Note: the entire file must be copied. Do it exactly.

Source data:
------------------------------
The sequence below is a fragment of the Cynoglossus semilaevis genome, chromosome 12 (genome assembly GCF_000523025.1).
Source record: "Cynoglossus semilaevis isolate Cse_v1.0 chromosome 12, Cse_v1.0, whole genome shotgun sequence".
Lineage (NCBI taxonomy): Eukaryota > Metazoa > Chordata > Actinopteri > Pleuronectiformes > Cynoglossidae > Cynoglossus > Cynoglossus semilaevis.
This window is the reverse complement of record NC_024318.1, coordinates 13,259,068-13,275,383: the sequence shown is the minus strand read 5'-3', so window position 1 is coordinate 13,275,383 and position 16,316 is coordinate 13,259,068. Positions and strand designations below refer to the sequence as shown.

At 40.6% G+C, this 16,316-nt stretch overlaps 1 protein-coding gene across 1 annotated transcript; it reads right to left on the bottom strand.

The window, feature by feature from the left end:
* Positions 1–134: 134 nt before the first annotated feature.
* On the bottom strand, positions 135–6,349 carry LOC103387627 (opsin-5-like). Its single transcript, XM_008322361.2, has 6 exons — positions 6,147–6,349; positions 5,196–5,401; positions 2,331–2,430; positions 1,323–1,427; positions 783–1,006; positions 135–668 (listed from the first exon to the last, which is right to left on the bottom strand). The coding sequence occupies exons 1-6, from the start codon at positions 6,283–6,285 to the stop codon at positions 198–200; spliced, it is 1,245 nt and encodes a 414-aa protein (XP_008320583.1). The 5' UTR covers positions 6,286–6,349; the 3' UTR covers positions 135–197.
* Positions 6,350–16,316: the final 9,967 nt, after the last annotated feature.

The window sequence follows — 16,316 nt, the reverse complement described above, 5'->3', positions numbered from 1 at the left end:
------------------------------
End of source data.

The sequence below is a fragment of the Cynoglossus semilaevis genome, chromosome 12 (genome assembly GCF_000523025.1).
Source record: "Cynoglossus semilaevis isolate Cse_v1.0 chromosome 12, Cse_v1.0, whole genome shotgun sequence".
Lineage (NCBI taxonomy): Eukaryota > Metazoa > Chordata > Actinopteri > Pleuronectiformes > Cynoglossidae > Cynoglossus > Cynoglossus semilaevis.
This window is the reverse complement of record NC_024318.1, coordinates 13,259,068-13,275,383: the sequence shown is the minus strand read 5'-3', so window position 1 is coordinate 13,275,383 and position 16,316 is coordinate 13,259,068. Positions and strand designations below refer to the sequence as shown.

At 40.6% G+C, this 16,316-nt stretch overlaps 1 protein-coding gene across 1 annotated transcript; it reads right to left on the bottom strand.

The window, feature by feature from the left end:
* Positions 1–134: 134 nt before the first annotated feature.
* On the bottom strand, positions 135–6,349 carry LOC103387627 (opsin-5-like). Its single transcript, XM_008322361.2, has 6 exons — positions 6,147–6,349; positions 5,196–5,401; positions 2,331–2,430; positions 1,323–1,427; positions 783–1,006; positions 135–668 (listed from the first exon to the last, which is right to left on the bottom strand). The coding sequence occupies exons 1-6, from the start codon at positions 6,283–6,285 to the stop codon at positions 198–200; spliced, it is 1,245 nt and encodes a 414-aa protein (XP_008320583.1). The 5' UTR covers positions 6,286–6,349; the 3' UTR covers positions 135–197.
* Positions 6,350–16,316: the final 9,967 nt, after the last annotated feature.

The window sequence follows — 16,316 nt, the reverse complement described above, 5'->3', positions numbered from 1 at the left end: